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Acute lung injury: what are the causes?
S103 A decrease in elafin due to proteolytic cleavage may contribute to alveolar inflammation in patients with ALI
  1. A Kerrin,
  2. C O'Kane,
  3. M Shyamsundar,
  4. T Craig,
  5. C C Taggart,
  6. D F McAuley
  1. Respiratory Medicine Research Programme, Centre for Infection and immunity, Queen?s University of Belfast, Grosvenor Road, Belfast, BT12 6BA, Northern Ireland

Abstract

Introduction Unregulated protease activity is implicated in the pathogenesis of acute lung injury (ALI). Elafin is a potent serine protease inhibitor produced by epithelial and inflammatory cells with anti-inflammatory actions.

Aim To assess the temporal changes in elafin concentration in patients with ALI and test the hypothesis that a decrease in elafin levels due to proteolytic degradation may drive pulmonary inflammation.

Methods Patients with ALI within 48 h of onset of ALI (n=37), day 3 (n=19) and day 7 (n=9) as well as five healthy volunteers underwent bronchoalveolar lavage (BAL). Elafin was measured by ELISA. To determine whether elafin was susceptible to proteolytic cleavage, western blot analysis of recombinant elafin was incubated with BAL±protease inhibitors. Alveolar macrophages from healthy volunteers were isolated and pre-treated with 10 μg/ml elafin for 1 h, followed by 24 h stimulation with 100 ng/ml LPS. IL-8 was measured in supernatants by ELISA.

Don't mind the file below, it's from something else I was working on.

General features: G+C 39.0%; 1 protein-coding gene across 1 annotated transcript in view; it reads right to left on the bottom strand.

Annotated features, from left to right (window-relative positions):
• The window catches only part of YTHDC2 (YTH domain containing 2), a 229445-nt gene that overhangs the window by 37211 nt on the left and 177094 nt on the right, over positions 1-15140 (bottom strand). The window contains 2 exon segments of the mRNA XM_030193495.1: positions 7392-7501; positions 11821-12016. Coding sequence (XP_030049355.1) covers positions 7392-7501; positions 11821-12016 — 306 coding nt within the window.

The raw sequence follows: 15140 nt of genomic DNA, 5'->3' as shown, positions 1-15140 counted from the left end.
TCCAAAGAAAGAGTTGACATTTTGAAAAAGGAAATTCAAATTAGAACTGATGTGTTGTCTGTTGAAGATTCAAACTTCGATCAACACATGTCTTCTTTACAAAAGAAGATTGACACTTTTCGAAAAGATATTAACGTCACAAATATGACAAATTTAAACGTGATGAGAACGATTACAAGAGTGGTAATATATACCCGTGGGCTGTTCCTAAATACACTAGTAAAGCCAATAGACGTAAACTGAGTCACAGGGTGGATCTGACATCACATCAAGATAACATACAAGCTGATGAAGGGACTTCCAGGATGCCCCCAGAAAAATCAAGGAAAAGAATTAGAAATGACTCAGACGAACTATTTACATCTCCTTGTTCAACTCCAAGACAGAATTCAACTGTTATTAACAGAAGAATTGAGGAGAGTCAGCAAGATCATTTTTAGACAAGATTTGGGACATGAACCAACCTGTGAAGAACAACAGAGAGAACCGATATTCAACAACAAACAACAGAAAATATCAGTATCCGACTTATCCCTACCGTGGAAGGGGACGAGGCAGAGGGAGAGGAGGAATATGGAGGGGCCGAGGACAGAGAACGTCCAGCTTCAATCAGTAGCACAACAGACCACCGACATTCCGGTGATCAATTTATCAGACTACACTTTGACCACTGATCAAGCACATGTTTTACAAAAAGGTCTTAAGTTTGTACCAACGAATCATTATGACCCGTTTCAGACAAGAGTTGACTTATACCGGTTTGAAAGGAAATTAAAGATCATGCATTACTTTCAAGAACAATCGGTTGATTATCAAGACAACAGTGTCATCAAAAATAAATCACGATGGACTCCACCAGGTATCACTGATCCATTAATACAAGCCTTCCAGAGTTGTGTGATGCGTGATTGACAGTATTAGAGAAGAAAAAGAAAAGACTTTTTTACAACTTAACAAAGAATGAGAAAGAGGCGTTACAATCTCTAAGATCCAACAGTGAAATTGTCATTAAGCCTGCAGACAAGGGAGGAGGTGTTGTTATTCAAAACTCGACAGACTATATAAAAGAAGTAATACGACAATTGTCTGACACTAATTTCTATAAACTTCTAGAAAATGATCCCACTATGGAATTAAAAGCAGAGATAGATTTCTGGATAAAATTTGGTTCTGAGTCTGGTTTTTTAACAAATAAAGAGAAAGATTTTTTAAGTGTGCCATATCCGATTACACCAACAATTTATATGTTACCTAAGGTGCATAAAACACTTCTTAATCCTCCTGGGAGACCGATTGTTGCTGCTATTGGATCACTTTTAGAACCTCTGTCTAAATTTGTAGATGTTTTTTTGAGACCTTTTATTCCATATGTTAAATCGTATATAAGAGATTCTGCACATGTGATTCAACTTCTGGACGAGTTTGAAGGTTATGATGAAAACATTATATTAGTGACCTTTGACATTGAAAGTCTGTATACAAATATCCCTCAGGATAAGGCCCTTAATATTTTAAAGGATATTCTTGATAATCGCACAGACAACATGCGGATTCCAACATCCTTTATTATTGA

Results Elafin was significantly increased at the onset of ALI compared to healthy volunteers (39±5 ng/ml vs 0.5±0.1 ng/ml; p<0.0004). Elafin levels fell significantly by day seven compared to baseline (16±4 ng/ml vs 39±5 ng/ml; p=0.02). Incubation of exogenous elafin with day 7 ALI BAL revealed that elafin underwent proteolytic cleavage (Abstract S103 Figure 1A). In contrast, proteolytic cleavage was not observed following incubation of exogenous elafin with day 0 ALI or healthy volunteer BAL. Pre-incubation of Day 7 ALI BAL with TLCK and Pefabloc abrogated this degradation suggesting that a trypsin-like protease may be responsible for the cleavage of elafin (Abstract S103 Figure 1A). Pretreatment of alveolar macrophages with elafin decreased LPS induced IL-8 production (Abstract S103 Figure 1B).

Conclusion Elafin concentrations fall in the pulmonary compartment over the course of ALI. This decrease was found to be due to proteolytic degradation. Furthermore elafin decreases LPS stimulated IL-8 release from alveolar macrophages. Together these data suggest loss of elafin in the alveolar airspace may result in dysregulated inflammation in ALI. Elafin augmentation may be a potential therapeutic strategy in ALI.

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Footnotes

  • Funding Department for Employment and Learning (DEL).

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